First, University Properties should pressure Cho to ameliorate employee conditions with the threat of eviction. University Properties is complicit in mistreatment at Gourmet Heaven. It has only been willing thus far to issue a vague statement, promising that it “will not renew the lease of any tenant not in complete compliance with the labor laws.” But we cannot wait until July 2016, when Gourmet Heaven’s lease expires, to address these violations.

Administrators must ensure that the many allegations against Gourmet Heaven — including workplace intimidation, cash payments and deplorable housing conditions  — are fully investigated. And should any allegations be substantiated, University Properties has the legal basis, and the moral obligation, to terminate the lease immediately.

Second, we call for a continued protest and boycott of Gourmet Heaven, both to pressure Cho as well as University Properties. For students to boycott a business on Yale’s property sends a clear message to administrators that we believe something is wrong. And as Gourmet Heaven is our only late-night food option, the boycott sends a message directly to Cho: It’s not that we prefer a different sandwich, but that we will not stomach his unjust labor practices.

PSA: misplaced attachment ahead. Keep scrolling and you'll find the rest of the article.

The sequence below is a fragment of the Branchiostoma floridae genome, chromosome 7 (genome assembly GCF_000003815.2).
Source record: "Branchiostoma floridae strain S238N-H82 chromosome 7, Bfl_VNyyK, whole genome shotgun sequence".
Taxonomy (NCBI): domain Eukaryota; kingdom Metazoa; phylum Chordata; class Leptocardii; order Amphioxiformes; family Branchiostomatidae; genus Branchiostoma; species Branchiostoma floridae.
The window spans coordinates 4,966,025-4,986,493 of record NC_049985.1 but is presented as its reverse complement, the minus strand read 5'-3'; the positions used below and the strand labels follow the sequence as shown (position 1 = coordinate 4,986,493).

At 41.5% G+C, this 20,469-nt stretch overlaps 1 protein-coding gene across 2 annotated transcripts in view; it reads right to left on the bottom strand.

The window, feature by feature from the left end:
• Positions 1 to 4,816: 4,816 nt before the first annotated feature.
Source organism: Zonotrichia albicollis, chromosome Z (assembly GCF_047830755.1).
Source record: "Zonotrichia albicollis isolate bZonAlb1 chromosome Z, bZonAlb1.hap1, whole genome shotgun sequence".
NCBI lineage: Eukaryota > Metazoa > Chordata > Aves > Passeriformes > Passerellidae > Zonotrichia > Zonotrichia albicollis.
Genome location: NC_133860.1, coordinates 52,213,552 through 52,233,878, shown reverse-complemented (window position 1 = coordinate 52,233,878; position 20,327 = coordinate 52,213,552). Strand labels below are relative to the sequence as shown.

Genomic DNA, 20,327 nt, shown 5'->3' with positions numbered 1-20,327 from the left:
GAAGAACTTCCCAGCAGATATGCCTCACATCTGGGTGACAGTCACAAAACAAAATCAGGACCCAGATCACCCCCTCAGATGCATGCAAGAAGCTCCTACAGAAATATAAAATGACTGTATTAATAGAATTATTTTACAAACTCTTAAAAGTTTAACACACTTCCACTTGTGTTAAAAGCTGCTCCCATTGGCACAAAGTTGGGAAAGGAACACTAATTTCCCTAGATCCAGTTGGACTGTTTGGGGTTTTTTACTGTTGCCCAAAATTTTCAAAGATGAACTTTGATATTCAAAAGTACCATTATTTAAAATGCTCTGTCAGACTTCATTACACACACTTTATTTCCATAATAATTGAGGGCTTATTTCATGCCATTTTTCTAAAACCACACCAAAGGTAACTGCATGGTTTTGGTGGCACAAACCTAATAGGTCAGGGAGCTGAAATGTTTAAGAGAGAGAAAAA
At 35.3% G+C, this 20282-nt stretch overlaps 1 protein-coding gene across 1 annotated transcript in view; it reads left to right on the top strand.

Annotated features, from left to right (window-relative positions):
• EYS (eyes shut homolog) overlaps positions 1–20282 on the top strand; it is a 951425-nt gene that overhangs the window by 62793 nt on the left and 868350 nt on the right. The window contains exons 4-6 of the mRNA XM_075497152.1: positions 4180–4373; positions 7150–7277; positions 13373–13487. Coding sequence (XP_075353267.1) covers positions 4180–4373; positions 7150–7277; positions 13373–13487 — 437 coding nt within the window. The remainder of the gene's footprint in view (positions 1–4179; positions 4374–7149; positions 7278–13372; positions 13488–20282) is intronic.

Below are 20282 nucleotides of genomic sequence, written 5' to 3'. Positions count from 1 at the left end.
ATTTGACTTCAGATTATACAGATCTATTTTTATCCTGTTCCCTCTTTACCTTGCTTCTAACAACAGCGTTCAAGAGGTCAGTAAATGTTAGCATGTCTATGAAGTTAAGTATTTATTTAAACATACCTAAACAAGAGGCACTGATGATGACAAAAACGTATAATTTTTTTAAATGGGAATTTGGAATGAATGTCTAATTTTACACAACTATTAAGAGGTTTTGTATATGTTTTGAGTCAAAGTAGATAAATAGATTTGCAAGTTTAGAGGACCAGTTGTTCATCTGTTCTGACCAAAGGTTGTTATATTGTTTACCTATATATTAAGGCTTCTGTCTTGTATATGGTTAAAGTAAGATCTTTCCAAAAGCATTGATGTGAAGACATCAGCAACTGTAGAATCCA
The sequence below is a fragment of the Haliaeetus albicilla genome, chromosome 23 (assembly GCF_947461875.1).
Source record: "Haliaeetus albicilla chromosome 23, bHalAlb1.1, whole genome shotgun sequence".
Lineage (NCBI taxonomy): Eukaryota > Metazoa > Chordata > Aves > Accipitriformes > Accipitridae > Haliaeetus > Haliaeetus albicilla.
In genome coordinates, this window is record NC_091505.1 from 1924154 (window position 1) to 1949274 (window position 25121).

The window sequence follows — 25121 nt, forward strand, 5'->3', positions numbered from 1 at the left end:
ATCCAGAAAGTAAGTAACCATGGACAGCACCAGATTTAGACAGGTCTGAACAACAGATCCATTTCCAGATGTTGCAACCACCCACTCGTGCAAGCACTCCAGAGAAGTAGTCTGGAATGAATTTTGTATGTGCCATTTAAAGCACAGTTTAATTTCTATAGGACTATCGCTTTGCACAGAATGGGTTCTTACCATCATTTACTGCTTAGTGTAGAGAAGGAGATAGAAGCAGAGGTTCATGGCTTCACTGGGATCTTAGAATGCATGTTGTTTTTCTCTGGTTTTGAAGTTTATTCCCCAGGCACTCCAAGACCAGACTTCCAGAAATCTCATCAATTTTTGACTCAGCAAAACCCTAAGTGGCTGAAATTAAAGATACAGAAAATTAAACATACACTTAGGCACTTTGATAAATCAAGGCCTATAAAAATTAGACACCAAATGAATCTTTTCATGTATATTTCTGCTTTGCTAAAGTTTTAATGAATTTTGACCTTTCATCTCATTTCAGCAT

The approach we take toward Gourmet Heaven matters beyond this specific case. We have little power to change wage theft on a national level, but we can set the precedent that our community will not tolerate open allegations of worker abuse going unchecked. We do not know the scope of labor injustice in New Haven, or even within University-owned properties. But acting on this one case, we can establish how the University should act when allegations of worker mistreatment arise in the future.

Read the whole editorial on Yale Daily News

Featured

Jose Luis Piscil petitions DHS to expand DACA and suspend deportations

Luis at Yes You Can press conferenceToday ULA member Jose Luis Piscil joined a group of undocumented individuals to file a rule-making petition to the Department of Homeland Security. The “Si Se Puede (Yes You Can)” rule-making petition argues that DHS can and should alter its rules to expand the Deferred Action for Childhood Arrivals (DACA) program to the fullest extent possible and suspend deportations for undocumented workers, just as DHS did for undocumented childhood arrivals. The petition was drafted by the National Day Laborer Organizing Network and the Immigration Justice Clinic at Cardozo School of Law on behalf of Jose Luis and other undocumented immigrants in deportation proceedings.